Published on October 10, 2016

One successful joint replacement leads to another

Mary Lucas hasn’t felt this good in years.

“Absolutely amazing” is how she describes her life today.

Mary LucasThings were much different just a few years ago. Mary was living with constant knee pain.

“I didn’t even go out of the house, because I couldn’t,” she says. That was before Mary had knee replacement surgery and outpatient physical rehabilitation therapy at Nazareth Hospital. It went so well that she chose Nazareth again when she needed a painful hip replaced.

A bad accident sets the stage

Mary says her knee problem began on a wintry February day in 1986. She was on her way home from a job interview at the corner of 21st and Market streets when a snowplow slammed into her side. The accident mangled her knee and left Mary in a full-body cast.

Fast forward to about five years ago. By now, Mary had arthritis in that knee. Eventually, pain and stiffness kept her from cooking, cleaning, even attending church activities. Steroid shots and pain pills stopped bringing relief. Some days she needed help even getting dressed.

“Just to even turn over in the bed at night woke me up,” Mary says. “I had to use a walker to go anywhere.”

Finally, Mary had had enough.

In 2014, she underwent total knee replacement with surgeon William V. Arnold, MD, PhD, a joint specialist at the Rothman Institute at Nazareth.

“Between him and God, it was the best thing that ever happened to me,” she says. Right away she felt free from the bone-on-bone pain.

Next up: A hip goes bad

Mary LucasAfter three months of physical therapy at Nazareth, Mary was getting back to her old self. Until progressive pain struck her left hip. “When I tried to take a step, it was just as bad as the knee pain,” she says.

Follow-up tests revealed a damaged hip that needed to be replaced. In 2016, Mary had hip surgery with Dr. Arnold, followed again by physical therapy.

Having a second surgery at Nazareth was an easy decision. Her first was a complete success. And she was treated with such respect and compassion.

“They made me feel like I was top priority every day,” she says.

A new beginning

Mary’s joints no longer hurt all the time.

“I can do my exercises,” she says. “I can walk up and down the steps without having to hop on one foot. I can go shopping and to the movies. I’m back to my church activities. I can cook a meal for my family.”

Her weight has come down as a result of being able to walk pain-free, along with a better diet. She sleeps better too now that her sleep apnea has improved. Mary also credits Kristina Oplinger, PT, DPT, and the rest of her physical therapy team at Nazareth Hospital for giving her “such hope.”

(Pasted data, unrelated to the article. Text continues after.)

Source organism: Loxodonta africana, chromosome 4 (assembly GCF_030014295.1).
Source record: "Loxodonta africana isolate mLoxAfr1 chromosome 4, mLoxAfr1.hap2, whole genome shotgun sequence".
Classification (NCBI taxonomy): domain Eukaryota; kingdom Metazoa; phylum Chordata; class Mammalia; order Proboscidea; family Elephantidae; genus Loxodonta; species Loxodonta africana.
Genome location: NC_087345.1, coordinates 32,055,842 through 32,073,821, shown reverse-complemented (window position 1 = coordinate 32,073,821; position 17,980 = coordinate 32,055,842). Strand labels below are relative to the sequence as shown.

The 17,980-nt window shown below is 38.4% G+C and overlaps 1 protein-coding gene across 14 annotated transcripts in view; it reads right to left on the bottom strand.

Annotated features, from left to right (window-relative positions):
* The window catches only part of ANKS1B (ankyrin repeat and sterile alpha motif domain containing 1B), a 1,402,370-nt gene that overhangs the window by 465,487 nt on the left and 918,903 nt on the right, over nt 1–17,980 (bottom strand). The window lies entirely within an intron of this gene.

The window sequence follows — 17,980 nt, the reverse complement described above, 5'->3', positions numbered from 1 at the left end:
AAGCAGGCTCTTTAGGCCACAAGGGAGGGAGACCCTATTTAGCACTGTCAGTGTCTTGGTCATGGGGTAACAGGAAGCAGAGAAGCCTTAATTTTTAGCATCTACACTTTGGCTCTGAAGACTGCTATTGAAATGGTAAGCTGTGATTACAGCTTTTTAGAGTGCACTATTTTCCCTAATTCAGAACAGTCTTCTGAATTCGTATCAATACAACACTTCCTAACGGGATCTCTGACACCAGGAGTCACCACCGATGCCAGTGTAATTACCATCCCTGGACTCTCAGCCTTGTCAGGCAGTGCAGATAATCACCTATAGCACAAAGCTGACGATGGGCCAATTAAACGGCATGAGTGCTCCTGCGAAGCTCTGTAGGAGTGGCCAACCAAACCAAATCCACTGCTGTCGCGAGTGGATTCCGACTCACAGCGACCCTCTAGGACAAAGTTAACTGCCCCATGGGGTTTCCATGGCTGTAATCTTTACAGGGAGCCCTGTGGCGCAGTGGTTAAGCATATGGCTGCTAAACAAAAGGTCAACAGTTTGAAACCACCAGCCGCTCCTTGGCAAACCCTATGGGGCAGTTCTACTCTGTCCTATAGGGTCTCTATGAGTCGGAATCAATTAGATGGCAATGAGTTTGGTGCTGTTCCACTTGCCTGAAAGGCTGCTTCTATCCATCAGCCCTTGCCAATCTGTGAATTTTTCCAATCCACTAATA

“They would say, ‘You’re going to be all right, Mary. Just watch and see,’” she recalls.

Mary also deserves credit for sticking to her rehab program and her home exercises. “She came to therapy consistently,” Oplinger says. Today when people bring up the subject of joint replacement surgery, Mary tells them about how it has made such a difference in her world not once—but twice.

“It is so good to have my life back and to not be in excruciating pain 24 hours a day,” she says.

After joint replacement, rehab is the right move

After total joint replacement surgery, your next stop should be the Nazareth Center for Physical Therapy, Rehabilitation and Balance.

Outpatient physical therapy can help you get the best results from your joint surgery, as well as a smoother recovery. In joint rehabilitation, you will work with a physical therapy team. They will teach you exercises and stretches to improve your motion and strength.

Your treatment will be tailored just for you. This means that your exercises are designed to help you be able to do the specific activities that matter most to you. For example, maybe your goal is to return to work or walk without a cane.

“It depends on your goals and what you want to get back to doing,” says Senior Physical Therapist Kristina Oplinger, PT, DPT.

Your physical therapy team will help guide you on your journey back to being you.